The Risk Management Tool Box Blog

Controlling for Human Error During Maintenance

Graham Marshall - Friday, April 26, 2013
Maintaining equipment is one of the most critical risk control measures available to any work place.

And  a lack of maintenance, or errors during maintenance activities can create underlying triggers which may contribute to accidental hazard release later on. 

For example, when servicing an elevating work platform, a maintenance technician could forget to install the appropriate counter-balance water within the tyres of the EWP. 

This error may go undetected until the EWP is raised into position for use, with potentially disastrous consequences for the operator if the EWP tips over.

There are a number of solutions that can eliminate or minimize the potential for maintenance error. 

For example, the development of appropriate maintenance procedures; alongside a program to ensure that the actual procedures are read and applied by those responsible for the work can go along way to minimizing risk.

Adequate personnel resourcing is also important to ensure that there are enough people to undertake maintenance work.

The following additional strategies can also assist in minimizing and mitigating maintenance error:

   Allow enough time for maintenance task completion;

   Scheduling should allow for effective diagnosis and problem-solving, and reduce the likelihood of corner-cutting or memory lapses;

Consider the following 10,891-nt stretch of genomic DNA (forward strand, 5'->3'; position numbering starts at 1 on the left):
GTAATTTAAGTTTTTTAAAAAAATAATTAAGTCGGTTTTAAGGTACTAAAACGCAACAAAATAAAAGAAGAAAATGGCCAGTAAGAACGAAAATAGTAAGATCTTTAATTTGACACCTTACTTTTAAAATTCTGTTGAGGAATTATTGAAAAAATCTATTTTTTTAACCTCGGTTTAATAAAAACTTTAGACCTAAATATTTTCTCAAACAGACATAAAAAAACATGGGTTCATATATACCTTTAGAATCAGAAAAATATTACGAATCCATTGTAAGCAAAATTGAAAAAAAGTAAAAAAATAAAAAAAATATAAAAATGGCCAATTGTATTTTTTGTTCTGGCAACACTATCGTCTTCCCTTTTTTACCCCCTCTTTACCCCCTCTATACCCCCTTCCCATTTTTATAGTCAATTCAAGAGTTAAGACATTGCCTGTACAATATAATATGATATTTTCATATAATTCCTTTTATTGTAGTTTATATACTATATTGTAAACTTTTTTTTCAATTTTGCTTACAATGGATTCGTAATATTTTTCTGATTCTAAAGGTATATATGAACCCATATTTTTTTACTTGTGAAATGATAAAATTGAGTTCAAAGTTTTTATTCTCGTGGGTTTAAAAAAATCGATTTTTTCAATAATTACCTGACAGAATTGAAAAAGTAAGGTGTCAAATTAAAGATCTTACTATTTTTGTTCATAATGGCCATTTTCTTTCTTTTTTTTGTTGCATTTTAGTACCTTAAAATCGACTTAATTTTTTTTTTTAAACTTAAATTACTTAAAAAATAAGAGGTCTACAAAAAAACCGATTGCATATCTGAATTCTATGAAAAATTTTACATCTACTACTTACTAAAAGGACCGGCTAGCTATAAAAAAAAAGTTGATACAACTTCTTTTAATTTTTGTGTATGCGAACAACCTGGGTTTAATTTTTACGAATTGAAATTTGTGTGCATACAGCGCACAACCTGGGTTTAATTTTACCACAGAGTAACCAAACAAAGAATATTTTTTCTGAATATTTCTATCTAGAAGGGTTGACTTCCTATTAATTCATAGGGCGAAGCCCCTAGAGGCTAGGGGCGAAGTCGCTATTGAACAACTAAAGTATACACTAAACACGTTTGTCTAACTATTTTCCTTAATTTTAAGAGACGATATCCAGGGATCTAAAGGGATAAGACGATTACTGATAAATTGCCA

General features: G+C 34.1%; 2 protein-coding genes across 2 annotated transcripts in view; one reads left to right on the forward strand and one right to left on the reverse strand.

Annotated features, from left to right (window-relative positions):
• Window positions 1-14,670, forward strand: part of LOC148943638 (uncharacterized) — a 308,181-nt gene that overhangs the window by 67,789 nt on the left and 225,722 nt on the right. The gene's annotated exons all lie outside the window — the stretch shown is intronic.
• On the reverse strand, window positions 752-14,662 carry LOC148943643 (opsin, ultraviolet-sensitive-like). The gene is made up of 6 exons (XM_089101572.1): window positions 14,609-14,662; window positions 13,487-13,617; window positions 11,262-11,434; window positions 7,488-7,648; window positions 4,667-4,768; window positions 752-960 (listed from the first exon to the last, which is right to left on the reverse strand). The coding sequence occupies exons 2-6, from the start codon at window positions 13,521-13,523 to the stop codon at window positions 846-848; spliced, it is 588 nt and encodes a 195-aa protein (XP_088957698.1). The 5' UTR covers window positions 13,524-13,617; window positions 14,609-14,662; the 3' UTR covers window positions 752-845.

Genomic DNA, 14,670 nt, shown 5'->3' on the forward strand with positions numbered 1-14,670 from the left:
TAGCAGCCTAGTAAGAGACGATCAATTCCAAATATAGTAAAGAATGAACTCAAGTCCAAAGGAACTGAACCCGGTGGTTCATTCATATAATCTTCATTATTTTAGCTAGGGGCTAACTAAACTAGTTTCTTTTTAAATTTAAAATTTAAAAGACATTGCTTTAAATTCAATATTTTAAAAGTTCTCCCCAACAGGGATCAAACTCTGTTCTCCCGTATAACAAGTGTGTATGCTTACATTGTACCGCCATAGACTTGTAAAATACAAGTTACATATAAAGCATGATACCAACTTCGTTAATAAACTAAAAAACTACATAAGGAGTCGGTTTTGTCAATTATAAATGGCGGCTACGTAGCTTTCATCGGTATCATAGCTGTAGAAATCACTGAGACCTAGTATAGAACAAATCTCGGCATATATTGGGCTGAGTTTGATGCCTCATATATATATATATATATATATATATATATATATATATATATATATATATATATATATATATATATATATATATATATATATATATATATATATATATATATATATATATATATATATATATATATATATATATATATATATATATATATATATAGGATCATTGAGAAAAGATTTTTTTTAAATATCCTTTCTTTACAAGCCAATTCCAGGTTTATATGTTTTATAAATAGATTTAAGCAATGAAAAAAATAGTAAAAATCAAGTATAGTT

   Eliminate mid-task interruptions of maintenance technicians. Mid-task interruptions can cause maintenance technicians to forget their location in the Procedure, and consequently to miss critical steps;

   Avoid ‘bumping’ maintenance personnel in favour of production-related project personnel;

   Increased maintenance backlog is likely to lead to real or perceived time pressure, increasing the likelihood of error;

   Further, this practice may lead to a workforce perception of an overriding production priority, which may then negatively influence workforce risk management behaviour;

   Develop a quality assurance process within each Procedure to be implemented for all maintenance tasks;

   These processes should allow for a detailed review and audit of all work completed within the maintenance task, including steps completed, equipment used/installed, and checks conducted by the original technician. At Risk Tool Box, we always include an audit protocol for each Procedure we develop;

   Assign such quality assurance tasks to more experienced technicians, and prioritize these tasks over others; and

   Allow extra time for the Audit program to promote thorough and detailed procedure review.
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